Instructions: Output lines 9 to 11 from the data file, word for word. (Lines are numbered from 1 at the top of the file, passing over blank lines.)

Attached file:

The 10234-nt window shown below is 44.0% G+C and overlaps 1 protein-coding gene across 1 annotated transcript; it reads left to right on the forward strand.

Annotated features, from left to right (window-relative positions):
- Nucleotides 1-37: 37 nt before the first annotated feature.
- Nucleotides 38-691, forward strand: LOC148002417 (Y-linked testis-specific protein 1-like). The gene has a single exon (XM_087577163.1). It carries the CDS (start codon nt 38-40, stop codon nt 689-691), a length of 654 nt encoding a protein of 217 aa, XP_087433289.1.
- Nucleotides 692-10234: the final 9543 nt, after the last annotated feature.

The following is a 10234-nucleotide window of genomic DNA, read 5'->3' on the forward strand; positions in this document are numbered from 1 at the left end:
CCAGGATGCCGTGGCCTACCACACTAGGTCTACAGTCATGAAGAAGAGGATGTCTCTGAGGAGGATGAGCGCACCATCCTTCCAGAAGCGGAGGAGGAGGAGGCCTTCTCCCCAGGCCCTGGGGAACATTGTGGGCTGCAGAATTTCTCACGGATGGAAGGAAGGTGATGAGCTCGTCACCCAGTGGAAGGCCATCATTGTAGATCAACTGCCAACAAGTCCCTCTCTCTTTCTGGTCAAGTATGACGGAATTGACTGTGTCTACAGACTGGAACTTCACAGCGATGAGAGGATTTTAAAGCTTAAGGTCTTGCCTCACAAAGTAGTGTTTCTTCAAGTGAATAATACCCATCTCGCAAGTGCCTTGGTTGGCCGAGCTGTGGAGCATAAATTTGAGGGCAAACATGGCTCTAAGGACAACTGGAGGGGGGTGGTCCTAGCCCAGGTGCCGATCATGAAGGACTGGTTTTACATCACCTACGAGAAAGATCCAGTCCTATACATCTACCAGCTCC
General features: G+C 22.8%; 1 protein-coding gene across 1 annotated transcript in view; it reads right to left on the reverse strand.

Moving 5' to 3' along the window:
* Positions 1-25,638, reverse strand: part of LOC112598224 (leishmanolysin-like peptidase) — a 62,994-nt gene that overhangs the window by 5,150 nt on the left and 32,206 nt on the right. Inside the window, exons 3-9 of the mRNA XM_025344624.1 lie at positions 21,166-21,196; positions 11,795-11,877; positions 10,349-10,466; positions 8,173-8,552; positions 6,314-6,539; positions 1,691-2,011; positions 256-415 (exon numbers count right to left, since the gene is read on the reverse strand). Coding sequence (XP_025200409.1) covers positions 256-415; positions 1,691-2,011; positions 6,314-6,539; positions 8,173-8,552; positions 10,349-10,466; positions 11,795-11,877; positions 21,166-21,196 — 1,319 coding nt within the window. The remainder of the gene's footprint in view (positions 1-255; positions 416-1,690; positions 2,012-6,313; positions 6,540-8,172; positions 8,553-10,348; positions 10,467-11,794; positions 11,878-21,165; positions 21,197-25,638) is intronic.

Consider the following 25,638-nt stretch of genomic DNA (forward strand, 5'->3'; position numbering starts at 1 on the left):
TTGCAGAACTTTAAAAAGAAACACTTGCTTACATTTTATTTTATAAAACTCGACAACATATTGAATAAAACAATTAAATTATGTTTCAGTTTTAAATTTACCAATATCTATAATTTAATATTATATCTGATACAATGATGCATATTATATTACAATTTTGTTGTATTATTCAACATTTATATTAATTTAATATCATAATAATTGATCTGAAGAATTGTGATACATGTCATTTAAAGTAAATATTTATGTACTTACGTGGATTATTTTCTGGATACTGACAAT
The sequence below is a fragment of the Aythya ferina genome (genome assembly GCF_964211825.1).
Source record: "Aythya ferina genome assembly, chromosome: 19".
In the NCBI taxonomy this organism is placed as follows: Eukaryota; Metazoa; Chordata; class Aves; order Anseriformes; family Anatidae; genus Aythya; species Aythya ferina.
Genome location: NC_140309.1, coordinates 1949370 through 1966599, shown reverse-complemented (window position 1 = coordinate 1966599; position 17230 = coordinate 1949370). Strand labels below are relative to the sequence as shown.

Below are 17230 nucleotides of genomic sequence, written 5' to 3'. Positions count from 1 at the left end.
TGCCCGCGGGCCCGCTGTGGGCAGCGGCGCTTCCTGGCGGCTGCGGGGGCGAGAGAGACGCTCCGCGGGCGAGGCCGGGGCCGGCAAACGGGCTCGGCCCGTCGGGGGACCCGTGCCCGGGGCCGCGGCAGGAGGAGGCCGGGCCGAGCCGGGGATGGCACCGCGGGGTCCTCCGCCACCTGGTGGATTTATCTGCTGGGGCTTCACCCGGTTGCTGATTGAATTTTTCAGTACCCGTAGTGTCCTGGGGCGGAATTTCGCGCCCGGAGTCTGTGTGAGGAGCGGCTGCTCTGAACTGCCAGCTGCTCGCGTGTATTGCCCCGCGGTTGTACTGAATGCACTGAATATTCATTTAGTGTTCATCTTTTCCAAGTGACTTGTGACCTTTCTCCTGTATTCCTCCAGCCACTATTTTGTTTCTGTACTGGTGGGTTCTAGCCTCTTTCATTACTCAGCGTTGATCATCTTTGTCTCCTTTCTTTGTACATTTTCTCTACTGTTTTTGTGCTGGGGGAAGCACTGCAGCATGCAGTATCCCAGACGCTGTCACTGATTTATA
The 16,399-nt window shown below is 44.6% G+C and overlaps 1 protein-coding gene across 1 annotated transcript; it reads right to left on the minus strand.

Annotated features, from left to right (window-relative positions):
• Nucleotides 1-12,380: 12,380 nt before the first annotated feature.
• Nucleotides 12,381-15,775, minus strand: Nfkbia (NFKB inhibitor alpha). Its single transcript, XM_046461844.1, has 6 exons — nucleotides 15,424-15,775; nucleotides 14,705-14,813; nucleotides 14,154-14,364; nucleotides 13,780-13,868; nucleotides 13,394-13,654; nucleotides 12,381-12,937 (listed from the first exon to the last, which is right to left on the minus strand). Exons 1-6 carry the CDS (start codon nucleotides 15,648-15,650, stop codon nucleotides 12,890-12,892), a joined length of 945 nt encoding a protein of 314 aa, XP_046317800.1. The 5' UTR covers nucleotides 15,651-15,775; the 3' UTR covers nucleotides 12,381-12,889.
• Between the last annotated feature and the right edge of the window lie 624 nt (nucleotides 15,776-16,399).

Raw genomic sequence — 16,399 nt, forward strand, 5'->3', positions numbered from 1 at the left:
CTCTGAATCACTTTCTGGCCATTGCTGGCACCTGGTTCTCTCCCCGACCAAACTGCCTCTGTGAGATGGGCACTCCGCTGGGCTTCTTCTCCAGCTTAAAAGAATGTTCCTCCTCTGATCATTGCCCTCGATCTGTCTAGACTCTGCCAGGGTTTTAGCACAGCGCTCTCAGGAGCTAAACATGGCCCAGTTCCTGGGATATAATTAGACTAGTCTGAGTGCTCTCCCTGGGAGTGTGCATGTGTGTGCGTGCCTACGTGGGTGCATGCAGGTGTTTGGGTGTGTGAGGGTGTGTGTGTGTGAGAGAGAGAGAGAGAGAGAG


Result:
Moving 5' to 3' along the window:
* Positions 1-25,638, reverse strand: part of LOC112598224 (leishmanolysin-like peptidase) — a 62,994-nt gene that overhangs the window by 5,150 nt on the left and 32,206 nt on the right. Inside the window, exons 3-9 of the mRNA XM_025344624.1 lie at positions 21,166-21,196; positions 11,795-11,877; positions 10,349-10,466; positions 8,173-8,552; positions 6,314-6,539; positions 1,691-2,011; positions 256-415 (exon numbers count right to left, since the gene is read on the reverse strand). Coding sequence (XP_025200409.1) covers positions 256-415; positions 1,691-2,011; positions 6,314-6,539; positions 8,173-8,552; positions 10,349-10,466; positions 11,795-11,877; positions 21,166-21,196 — 1,319 coding nt within the window. The remainder of the gene's footprint in view (positions 1-255; positions 416-1,690; positions 2,012-6,313; positions 6,540-8,172; positions 8,553-10,348; positions 10,467-11,794; positions 11,878-21,165; positions 21,197-25,638) is intronic.

Consider the following 25,638-nt stretch of genomic DNA (forward strand, 5'->3'; position numbering starts at 1 on the left):